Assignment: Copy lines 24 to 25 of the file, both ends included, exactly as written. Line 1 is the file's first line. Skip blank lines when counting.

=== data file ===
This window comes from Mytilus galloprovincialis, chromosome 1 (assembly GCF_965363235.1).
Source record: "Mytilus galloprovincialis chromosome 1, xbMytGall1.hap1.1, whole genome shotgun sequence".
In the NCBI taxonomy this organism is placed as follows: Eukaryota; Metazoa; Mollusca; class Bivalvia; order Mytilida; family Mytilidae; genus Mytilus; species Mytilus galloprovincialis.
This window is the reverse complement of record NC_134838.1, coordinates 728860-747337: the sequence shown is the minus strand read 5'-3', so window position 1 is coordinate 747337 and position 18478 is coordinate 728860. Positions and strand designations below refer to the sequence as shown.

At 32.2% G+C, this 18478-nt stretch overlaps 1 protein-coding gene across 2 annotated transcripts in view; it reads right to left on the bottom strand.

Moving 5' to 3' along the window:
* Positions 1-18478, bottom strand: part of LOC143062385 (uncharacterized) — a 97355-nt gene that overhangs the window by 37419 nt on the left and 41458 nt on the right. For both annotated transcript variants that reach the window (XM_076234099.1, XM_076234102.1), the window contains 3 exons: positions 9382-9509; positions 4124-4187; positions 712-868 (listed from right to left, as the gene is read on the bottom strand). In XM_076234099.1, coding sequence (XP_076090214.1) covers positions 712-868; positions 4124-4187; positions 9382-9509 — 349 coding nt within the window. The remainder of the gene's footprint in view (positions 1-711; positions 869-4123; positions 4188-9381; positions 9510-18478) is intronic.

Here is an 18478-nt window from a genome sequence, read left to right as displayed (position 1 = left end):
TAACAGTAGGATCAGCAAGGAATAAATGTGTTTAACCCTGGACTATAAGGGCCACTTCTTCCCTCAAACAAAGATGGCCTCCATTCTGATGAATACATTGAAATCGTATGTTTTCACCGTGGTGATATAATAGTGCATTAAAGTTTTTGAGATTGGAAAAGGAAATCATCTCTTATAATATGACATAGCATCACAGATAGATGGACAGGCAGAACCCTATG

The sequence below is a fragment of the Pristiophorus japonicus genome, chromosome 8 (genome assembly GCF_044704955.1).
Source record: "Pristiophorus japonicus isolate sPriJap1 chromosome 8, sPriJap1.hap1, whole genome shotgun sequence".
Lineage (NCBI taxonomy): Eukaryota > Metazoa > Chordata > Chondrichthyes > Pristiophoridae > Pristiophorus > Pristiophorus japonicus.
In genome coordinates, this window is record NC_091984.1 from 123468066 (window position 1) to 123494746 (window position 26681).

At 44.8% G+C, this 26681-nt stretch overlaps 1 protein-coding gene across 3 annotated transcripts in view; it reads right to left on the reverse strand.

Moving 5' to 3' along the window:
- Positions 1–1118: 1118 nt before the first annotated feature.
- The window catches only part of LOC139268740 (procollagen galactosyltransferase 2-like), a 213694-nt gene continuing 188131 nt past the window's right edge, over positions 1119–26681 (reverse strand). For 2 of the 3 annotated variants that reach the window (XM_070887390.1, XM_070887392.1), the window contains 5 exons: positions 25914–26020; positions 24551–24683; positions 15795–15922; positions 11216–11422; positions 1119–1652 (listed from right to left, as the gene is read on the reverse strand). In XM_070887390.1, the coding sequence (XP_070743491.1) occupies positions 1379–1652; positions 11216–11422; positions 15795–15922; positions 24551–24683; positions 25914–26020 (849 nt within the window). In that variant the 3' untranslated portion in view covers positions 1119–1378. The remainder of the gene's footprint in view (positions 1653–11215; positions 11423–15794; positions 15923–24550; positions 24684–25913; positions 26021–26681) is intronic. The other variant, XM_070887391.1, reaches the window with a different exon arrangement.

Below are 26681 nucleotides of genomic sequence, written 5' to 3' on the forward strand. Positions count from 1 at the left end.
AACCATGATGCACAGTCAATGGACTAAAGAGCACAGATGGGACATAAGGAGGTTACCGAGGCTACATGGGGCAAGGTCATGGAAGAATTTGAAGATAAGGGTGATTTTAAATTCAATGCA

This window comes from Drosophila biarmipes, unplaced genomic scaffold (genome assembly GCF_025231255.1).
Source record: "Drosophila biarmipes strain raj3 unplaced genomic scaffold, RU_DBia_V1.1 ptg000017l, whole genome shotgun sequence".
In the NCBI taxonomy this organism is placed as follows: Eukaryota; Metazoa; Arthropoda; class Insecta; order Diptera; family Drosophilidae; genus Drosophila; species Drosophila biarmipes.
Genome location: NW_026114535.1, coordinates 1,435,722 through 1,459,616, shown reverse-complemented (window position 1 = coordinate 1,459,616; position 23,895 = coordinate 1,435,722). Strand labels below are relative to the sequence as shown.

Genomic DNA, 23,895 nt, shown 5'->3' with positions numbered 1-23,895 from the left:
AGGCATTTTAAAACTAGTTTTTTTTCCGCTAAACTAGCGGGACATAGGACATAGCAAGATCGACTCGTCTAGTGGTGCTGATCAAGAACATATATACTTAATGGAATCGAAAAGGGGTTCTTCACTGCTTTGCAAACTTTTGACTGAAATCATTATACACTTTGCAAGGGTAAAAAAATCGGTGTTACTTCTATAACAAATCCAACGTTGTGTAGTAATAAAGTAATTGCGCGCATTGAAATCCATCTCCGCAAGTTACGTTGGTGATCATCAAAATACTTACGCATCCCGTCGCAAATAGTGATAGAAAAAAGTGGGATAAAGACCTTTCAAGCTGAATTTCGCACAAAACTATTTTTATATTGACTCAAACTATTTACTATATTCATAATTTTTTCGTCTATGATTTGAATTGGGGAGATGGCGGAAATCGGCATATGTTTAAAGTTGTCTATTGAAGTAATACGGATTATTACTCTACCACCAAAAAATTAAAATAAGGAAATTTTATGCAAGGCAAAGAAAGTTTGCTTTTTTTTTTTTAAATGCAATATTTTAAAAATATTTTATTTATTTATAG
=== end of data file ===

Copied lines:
Genomic DNA, 23,895 nt, shown 5'->3' with positions numbered 1-23,895 from the left:
AGGCATTTTAAAACTAGTTTTTTTTCCGCTAAACTAGCGGGACATAGGACATAGCAAGATCGACTCGTCTAGTGGTGCTGATCAAGAACATATATACTTAATGGAATCGAAAAGGGGTTCTTCACTGCTTTGCAAACTTTTGACTGAAATCATTATACACTTTGCAAGGGTAAAAAAATCGGTGTTACTTCTATAACAAATCCAACGTTGTGTAGTAATAAAGTAATTGCGCGCATTGAAATCCATCTCCGCAAGTTACGTTGGTGATCATCAAAATACTTACGCATCCCGTCGCAAATAGTGATAGAAAAAAGTGGGATAAAGACCTTTCAAGCTGAATTTCGCACAAAACTATTTTTATATTGACTCAAACTATTTACTATATTCATAATTTTTTCGTCTATGATTTGAATTGGGGAGATGGCGGAAATCGGCATATGTTTAAAGTTGTCTATTGAAGTAATACGGATTATTACTCTACCACCAAAAAATTAAAATAAGGAAATTTTATGCAAGGCAAAGAAAGTTTGCTTTTTTTTTTTTAAATGCAATATTTTAAAAATATTTTATTTATTTATAG